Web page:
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Digital Payments Lack the Framework for Success…And That Needs To Change

Co-authored with Mark Kovarski

In an era of constant technological evolution, our utilization of different technologies, including mobile devices, has had massive impact on the financial services industry. As a result, the industry is facing major disruption as new technology translates into new ways of exchanging value (money). In fact, digital payment concepts are constantly developing, with technology advances changing the payment universe as we know it. Disruptive innovations, such as Apple Pay, continue to gain scaled acceptance globally. Contactless payment solutions could take us a step further towards getting rid of the security and convenience shortfalls of traditional credit and debit cards, but it’s important that a capable, secure network is put in place before digital payments can truly flourish.

The Changing Payments Landscape

The first official currency was introduced in Turkey in 600vBC and, around 1661 AD, coins evolved into bank notes. In 1946, the first credit card was introduced and since the start of this century technology advances have disrupted the world of money more than once. In 1999, European banks started offering mobile banking while in 2008, contactless payment cards were issued in the UK for the first time. Now, driven by mobile and Internet technologies, we are in the early stages of fundamentally changing how we perceive the concept of money. Financial control is no longer only in the hands of the financial industry. Today, entrepreneurial minds are connecting us to our (and others) money in new and innovative ways.

Smartphones and tablets have recently become common devices with 79.4 million U.S. consumers who shop online. According to (source) 51% of U.S. digital buyers are expected to make purchases using a mobile device. New services like Apple Pay and mobile payments (M-payments) are becoming increasingly common in financial services. The questions we must begin to consider are, who will be the key providers in the financial services market in the future and what sort of payment ecosystem will emerge? Read More »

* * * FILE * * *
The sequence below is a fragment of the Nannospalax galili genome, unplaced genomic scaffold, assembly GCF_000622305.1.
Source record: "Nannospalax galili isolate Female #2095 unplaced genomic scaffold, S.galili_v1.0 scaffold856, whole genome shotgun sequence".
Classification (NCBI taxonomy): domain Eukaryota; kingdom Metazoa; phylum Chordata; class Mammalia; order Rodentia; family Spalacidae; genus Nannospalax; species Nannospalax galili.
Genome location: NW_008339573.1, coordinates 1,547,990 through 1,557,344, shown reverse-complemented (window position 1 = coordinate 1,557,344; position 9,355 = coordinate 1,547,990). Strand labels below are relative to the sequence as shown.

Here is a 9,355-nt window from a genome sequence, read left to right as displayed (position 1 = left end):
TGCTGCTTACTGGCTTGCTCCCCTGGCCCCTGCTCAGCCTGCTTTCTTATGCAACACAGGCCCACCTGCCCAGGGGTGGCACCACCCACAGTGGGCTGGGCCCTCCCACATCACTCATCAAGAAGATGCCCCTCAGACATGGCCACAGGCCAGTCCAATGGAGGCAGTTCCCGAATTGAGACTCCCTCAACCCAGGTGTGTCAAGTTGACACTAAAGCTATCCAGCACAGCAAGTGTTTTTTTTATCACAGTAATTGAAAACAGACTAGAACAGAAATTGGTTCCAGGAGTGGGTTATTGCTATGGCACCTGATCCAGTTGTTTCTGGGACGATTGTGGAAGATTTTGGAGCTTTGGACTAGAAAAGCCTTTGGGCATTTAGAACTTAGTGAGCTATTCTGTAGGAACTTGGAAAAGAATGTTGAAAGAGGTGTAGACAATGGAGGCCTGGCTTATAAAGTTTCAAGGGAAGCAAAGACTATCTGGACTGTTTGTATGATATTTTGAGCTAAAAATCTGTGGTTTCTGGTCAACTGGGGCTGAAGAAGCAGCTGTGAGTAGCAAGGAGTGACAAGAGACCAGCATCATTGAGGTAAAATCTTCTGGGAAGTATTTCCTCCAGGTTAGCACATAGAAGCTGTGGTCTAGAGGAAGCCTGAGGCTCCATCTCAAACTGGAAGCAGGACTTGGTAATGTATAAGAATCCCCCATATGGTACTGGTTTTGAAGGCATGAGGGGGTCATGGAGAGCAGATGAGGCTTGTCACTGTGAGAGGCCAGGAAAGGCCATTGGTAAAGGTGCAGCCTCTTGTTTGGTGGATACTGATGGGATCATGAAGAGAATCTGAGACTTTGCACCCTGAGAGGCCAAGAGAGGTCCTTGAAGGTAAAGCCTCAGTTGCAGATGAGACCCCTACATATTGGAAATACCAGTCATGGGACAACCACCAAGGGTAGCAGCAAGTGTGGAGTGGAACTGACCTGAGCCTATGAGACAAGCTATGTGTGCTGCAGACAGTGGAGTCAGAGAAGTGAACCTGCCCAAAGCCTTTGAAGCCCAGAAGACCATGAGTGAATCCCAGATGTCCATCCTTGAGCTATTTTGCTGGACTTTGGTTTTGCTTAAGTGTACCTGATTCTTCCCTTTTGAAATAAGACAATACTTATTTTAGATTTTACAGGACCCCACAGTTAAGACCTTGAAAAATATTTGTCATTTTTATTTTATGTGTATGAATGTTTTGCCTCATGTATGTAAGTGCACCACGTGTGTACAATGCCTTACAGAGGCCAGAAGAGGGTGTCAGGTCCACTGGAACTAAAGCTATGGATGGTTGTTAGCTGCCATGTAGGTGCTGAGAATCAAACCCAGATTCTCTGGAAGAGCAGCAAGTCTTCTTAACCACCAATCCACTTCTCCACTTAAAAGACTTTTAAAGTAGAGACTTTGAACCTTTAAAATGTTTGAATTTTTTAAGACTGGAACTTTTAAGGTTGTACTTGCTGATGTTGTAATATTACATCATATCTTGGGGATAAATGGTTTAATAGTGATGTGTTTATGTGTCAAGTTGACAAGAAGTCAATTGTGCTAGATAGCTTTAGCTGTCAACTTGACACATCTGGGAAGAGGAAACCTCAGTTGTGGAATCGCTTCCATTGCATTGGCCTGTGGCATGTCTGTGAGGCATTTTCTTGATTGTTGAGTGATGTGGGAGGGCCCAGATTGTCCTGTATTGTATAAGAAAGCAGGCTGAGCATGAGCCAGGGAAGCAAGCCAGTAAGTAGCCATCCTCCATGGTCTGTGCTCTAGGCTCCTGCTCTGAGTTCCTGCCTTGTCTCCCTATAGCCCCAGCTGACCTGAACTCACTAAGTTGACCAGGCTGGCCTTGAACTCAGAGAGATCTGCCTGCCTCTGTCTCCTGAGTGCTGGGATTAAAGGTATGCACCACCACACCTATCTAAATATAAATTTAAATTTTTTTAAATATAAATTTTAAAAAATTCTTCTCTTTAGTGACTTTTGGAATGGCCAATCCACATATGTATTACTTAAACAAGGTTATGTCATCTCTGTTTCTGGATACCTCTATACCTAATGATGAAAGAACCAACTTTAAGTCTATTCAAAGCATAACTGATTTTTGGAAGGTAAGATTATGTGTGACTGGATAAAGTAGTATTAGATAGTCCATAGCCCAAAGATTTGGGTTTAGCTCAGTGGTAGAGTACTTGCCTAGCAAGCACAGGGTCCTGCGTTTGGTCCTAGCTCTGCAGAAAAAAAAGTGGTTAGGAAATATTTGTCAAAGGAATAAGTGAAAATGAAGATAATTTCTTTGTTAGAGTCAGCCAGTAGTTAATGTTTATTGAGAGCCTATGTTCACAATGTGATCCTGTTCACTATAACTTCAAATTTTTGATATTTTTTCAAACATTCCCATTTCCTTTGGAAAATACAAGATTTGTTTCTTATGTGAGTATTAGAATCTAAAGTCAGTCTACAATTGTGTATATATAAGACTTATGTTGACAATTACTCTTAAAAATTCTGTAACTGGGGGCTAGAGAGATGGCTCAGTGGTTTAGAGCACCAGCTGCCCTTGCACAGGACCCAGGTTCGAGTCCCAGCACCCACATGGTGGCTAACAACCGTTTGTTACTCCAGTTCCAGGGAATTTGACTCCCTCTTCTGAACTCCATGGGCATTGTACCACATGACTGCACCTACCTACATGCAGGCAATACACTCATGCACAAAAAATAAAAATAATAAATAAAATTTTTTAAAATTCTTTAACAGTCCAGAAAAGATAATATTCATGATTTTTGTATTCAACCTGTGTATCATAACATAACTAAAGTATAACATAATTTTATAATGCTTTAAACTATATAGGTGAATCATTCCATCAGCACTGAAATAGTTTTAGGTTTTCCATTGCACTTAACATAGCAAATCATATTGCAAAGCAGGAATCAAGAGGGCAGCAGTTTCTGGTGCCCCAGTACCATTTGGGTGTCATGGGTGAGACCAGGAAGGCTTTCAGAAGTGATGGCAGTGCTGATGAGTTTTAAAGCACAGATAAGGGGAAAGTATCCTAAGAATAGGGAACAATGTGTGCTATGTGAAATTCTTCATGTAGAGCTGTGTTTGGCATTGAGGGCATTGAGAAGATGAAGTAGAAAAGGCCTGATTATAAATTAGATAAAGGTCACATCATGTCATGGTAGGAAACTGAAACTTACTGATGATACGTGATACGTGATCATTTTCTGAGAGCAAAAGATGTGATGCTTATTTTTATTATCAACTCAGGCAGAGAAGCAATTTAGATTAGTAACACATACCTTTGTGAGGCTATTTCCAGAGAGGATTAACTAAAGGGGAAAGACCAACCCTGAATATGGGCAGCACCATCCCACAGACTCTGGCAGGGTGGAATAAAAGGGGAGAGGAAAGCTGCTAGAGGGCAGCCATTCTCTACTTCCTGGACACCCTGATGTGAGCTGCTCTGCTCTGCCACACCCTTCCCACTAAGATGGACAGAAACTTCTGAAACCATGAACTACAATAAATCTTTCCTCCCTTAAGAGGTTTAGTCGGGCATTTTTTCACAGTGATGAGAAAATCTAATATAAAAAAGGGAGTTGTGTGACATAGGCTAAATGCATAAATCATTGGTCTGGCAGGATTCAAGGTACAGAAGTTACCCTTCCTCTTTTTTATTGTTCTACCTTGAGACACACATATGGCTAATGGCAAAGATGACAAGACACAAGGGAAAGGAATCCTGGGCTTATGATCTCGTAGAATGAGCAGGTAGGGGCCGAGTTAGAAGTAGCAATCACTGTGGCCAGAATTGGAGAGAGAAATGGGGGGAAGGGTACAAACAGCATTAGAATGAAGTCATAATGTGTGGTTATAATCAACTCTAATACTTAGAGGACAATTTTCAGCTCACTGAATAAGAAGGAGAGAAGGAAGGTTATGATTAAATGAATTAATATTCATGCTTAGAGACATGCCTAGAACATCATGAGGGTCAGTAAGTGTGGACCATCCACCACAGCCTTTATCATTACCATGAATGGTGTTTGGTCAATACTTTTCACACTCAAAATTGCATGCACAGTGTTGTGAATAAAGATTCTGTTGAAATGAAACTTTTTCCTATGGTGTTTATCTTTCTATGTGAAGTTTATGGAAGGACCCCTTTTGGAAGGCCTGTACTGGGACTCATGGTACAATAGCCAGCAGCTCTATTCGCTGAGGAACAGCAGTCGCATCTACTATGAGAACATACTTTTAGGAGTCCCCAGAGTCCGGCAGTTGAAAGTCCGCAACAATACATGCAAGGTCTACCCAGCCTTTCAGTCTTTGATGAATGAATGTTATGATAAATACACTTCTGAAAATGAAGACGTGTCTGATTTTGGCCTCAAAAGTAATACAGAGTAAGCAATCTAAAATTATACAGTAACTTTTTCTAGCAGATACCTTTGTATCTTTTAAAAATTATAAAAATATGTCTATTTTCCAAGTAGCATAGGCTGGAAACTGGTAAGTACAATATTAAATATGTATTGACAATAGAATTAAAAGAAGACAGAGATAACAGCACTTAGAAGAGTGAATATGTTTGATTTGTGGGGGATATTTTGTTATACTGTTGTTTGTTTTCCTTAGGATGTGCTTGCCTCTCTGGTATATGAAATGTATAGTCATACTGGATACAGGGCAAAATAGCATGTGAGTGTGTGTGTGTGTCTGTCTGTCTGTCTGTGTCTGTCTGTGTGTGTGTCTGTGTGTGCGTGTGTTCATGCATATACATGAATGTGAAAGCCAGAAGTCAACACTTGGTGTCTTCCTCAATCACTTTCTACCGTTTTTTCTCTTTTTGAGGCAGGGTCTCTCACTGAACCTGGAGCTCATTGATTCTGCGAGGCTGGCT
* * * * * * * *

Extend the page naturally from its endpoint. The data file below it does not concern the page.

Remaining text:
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How Banks Can Capture New Customers by Adopting a Digital Strategy for Mortgage Lending

Banks are experiencing market disruptors attacking from many angles. They’re facing competition not only within the financial services industry, but also from non-traditional banking institutions that are delivering new mortgage lending models and innovative digital services that provide the convenience and personalization consumers want. Unless banks adopt these new models as well, they risk losing customers and revenue to competitors and emerging market disruptors. In this blog, I’ll focus on how banks can implement a digital branch strategy for mortgage lending that enables them to deliver greater value to their customers, improve productivity among their advisors and even increase profitability.

In mortgage lending today, there are common “gaps” where consumers are most likely to abandon the process or go to a competitor. From the consumer’s perspective, acquiring a mortgage is likely the biggest purchase they will ever make. They spend time researching it, getting their finances in order and gathering the necessary documentation. If the consumer visits a bank branch wanting to apply for a mortgage, only to be told that the mortgage specialist is not available right now or to make an appointment for next week, they are likely to walk across the street to a competitor and not come back. Banks are seeing “leakage” in the mortgage lending process as high as 70% in these scenarios. Once a customer has left, only 30% are likely to return. Read More »

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Making the Branch Core to Omnichannel, and a Hub for Financial Expertise

I recently returned from a Financial Services Summit event in China, where I discussed trends in an omnichannel delivery strategy with an audience from 30 banks. A central part of my discussion was the notion that things are not changing, they’ve already changed. Consumers across the globe have a heavy appetite for digital services.

Digital consumers across all age groups are adopting new digital behaviors at a faster pace. For example, it took one European bank 10 years to have 20 million hits per month on their website, but when they introduced their new mobile banking app, it only took 1.5 years to reach 20 million hits per month.